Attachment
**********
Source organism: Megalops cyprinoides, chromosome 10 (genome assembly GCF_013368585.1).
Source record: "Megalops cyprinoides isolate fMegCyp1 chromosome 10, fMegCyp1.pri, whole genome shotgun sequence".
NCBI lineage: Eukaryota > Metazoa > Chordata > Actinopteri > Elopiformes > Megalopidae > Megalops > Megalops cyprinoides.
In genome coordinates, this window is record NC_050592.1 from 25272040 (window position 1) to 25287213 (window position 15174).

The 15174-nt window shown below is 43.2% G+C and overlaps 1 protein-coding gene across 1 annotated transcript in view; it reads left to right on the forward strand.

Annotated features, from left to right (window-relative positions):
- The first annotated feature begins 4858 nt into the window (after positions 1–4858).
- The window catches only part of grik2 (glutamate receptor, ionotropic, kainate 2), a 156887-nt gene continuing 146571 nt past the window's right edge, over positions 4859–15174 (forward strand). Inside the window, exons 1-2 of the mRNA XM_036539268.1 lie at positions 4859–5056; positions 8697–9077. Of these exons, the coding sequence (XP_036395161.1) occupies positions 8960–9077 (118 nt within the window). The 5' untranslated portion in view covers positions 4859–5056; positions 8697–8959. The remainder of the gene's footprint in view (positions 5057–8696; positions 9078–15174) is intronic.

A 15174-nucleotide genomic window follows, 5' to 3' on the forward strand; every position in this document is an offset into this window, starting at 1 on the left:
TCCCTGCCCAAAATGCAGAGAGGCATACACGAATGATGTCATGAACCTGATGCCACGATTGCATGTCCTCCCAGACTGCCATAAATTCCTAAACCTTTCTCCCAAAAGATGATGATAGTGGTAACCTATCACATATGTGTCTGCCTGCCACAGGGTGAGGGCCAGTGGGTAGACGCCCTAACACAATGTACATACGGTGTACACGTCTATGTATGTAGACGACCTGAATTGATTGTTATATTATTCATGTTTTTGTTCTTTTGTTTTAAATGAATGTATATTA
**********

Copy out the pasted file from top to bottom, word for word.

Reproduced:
Source organism: Megalops cyprinoides, chromosome 10 (genome assembly GCF_013368585.1).
Source record: "Megalops cyprinoides isolate fMegCyp1 chromosome 10, fMegCyp1.pri, whole genome shotgun sequence".
NCBI lineage: Eukaryota > Metazoa > Chordata > Actinopteri > Elopiformes > Megalopidae > Megalops > Megalops cyprinoides.
In genome coordinates, this window is record NC_050592.1 from 25272040 (window position 1) to 25287213 (window position 15174).

The 15174-nt window shown below is 43.2% G+C and overlaps 1 protein-coding gene across 1 annotated transcript in view; it reads left to right on the forward strand.

Annotated features, from left to right (window-relative positions):
- The first annotated feature begins 4858 nt into the window (after positions 1–4858).
- The window catches only part of grik2 (glutamate receptor, ionotropic, kainate 2), a 156887-nt gene continuing 146571 nt past the window's right edge, over positions 4859–15174 (forward strand). Inside the window, exons 1-2 of the mRNA XM_036539268.1 lie at positions 4859–5056; positions 8697–9077. Of these exons, the coding sequence (XP_036395161.1) occupies positions 8960–9077 (118 nt within the window). The 5' untranslated portion in view covers positions 4859–5056; positions 8697–8959. The remainder of the gene's footprint in view (positions 5057–8696; positions 9078–15174) is intronic.

A 15174-nucleotide genomic window follows, 5' to 3' on the forward strand; every position in this document is an offset into this window, starting at 1 on the left:
TCCCTGCCCAAAATGCAGAGAGGCATACACGAATGATGTCATGAACCTGATGCCACGATTGCATGTCCTCCCAGACTGCCATAAATTCCTAAACCTTTCTCCCAAAAGATGATGATAGTGGTAACCTATCACATATGTGTCTGCCTGCCACAGGGTGAGGGCCAGTGGGTAGACGCCCTAACACAATGTACATACGGTGTACACGTCTATGTATGTAGACGACCTGAATTGATTGTTATATTATTCATGTTTTTGTTCTTTTGTTTTAAATGAATGTATATTA